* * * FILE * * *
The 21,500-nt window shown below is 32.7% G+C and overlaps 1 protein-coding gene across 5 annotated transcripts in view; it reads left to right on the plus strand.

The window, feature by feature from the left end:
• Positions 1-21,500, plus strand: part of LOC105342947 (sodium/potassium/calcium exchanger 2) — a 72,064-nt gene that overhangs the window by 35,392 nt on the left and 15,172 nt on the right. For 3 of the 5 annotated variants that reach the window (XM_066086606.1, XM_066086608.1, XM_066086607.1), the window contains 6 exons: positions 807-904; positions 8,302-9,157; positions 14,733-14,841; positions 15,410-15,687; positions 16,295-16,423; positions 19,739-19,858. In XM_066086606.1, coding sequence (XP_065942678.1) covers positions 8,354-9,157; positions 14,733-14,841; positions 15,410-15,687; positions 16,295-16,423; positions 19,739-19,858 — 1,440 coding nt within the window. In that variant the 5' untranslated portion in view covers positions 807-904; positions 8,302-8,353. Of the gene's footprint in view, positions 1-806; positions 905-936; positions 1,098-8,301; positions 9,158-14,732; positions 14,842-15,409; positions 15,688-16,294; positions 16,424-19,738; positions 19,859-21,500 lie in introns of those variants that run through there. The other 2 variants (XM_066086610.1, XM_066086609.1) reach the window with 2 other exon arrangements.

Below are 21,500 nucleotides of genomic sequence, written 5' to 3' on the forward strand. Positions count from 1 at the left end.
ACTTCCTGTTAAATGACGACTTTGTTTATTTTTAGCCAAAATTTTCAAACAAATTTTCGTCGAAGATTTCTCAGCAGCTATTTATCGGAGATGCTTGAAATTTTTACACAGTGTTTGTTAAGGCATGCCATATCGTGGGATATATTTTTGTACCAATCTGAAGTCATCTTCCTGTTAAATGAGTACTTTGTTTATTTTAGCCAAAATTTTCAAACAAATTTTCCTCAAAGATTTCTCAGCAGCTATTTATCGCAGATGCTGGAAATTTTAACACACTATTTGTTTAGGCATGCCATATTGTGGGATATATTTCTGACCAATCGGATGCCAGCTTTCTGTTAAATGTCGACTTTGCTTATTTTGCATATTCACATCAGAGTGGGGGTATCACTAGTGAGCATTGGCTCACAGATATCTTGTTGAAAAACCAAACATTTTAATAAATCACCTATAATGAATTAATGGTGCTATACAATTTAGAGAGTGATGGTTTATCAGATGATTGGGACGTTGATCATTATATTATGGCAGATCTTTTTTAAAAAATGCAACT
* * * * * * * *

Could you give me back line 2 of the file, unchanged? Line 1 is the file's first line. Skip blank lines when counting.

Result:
The window, feature by feature from the left end: